NEWS
June 25, 1987 | By Reid Kanaley, Inquirer Staff Writer
In the fall, when the sixth grade moves out of the Tredyffrin/Easttown elementary schools and into the newly organized intermediate schools, a number of elementary teachers also will make the change. "It's been kind of emotional this morning," Valley Forge Elementary School teacher Peter Staudenmaier of Devon said last week on the last day of the school year. Staudenmaier, who has taught elementary school for 30 years, said that in September he will become an English teacher at Valley Forge Intermediate School near Chesterbrook.
NEWS
February 13, 1994 | By Susan Caba, INQUIRER STAFF WRITER
Preston Bodison was a junior at St. Joseph's University in 1990, and contemplating his future. Like a lot of his classmates, he was considering graduate school but - to put it frankly - "I didn't think I had the smarts; I mean, I'm average," he said. Then, he was invited to attend a three-day seminar on graduate school opportunities for African American and Hispanic students, sponsored by State Sen. Chaka Fattah. At the end of the three days, Bodison was not only planning to pursue a master's degree at the University of Pennsylvania; he also was determined to earn a doctoral degree in psychology at Temple University.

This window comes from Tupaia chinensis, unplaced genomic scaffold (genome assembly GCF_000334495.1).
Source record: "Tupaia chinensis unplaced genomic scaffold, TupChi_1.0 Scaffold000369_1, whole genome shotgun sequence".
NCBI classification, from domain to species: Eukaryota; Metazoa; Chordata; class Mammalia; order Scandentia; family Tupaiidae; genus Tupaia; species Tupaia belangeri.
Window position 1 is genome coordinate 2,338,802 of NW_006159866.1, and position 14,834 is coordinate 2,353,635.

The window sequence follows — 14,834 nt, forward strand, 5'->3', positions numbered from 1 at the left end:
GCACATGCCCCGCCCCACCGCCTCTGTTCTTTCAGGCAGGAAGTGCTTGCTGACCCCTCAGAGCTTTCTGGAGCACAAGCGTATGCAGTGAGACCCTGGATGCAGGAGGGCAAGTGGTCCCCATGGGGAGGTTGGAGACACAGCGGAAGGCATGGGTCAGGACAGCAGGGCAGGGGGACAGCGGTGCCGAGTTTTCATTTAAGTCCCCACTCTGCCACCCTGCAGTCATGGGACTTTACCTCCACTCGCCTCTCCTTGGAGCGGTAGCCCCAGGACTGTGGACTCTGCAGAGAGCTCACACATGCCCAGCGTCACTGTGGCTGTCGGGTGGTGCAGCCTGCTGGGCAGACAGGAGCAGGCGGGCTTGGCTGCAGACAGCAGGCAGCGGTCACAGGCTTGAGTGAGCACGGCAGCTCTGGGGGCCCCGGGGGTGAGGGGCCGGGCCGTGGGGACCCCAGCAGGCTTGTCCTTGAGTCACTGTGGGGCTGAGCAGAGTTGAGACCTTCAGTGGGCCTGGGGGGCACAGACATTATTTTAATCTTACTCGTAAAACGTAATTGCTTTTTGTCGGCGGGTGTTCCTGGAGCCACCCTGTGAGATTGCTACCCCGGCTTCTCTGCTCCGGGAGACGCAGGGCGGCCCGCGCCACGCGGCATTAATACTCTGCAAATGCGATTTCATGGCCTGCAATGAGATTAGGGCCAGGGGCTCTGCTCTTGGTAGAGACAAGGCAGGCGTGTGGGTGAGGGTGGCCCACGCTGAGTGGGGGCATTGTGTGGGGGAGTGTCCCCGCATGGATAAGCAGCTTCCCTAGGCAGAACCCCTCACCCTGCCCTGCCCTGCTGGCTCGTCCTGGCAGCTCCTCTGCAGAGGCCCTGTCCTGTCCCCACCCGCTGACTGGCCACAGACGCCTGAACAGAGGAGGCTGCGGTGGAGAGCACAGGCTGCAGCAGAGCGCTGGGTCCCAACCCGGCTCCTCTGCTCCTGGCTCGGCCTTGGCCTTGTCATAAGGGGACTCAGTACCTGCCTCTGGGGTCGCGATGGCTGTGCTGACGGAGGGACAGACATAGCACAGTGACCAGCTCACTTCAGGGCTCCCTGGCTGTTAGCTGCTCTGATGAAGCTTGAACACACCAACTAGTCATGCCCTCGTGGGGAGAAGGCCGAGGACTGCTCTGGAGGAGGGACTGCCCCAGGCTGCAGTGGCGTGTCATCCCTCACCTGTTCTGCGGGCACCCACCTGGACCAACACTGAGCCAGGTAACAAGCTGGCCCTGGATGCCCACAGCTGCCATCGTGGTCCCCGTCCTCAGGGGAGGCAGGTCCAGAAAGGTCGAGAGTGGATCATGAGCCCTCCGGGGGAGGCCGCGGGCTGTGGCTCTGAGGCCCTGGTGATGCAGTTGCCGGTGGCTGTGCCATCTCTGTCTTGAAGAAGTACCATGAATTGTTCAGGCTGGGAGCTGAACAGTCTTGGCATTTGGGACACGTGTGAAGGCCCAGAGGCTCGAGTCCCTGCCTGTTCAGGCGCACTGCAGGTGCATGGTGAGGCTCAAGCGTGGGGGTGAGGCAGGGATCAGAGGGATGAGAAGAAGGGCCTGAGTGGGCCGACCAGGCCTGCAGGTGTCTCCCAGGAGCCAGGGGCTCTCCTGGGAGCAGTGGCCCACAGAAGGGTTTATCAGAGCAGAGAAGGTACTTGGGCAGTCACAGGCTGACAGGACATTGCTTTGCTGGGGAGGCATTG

SPORTS
July 14, 1991 | By Mark Bowden, Inquirer Staff Writer
For a few thrilling minutes during January's playoff game, Eagles cornerback Ben Smith tasted the glory he had dreamed about in his first season as a pro football player. His well-leveraged tackle of the Washington Redskins' Earnest Byner had lifted the running back's legs skyward and sent the football squirting out onto the turf. Smith had scooped it up deftly and dodged his way downfield 95 yards for a touchdown. The exhilarated Veterans Stadium crowd stood and screamed as one. It was the kind of big play that then-coach Buddy Ryan had in mind when he drafted Smith in the first round last year, and it couldn't have come at a better time . . . Then the moment was gone.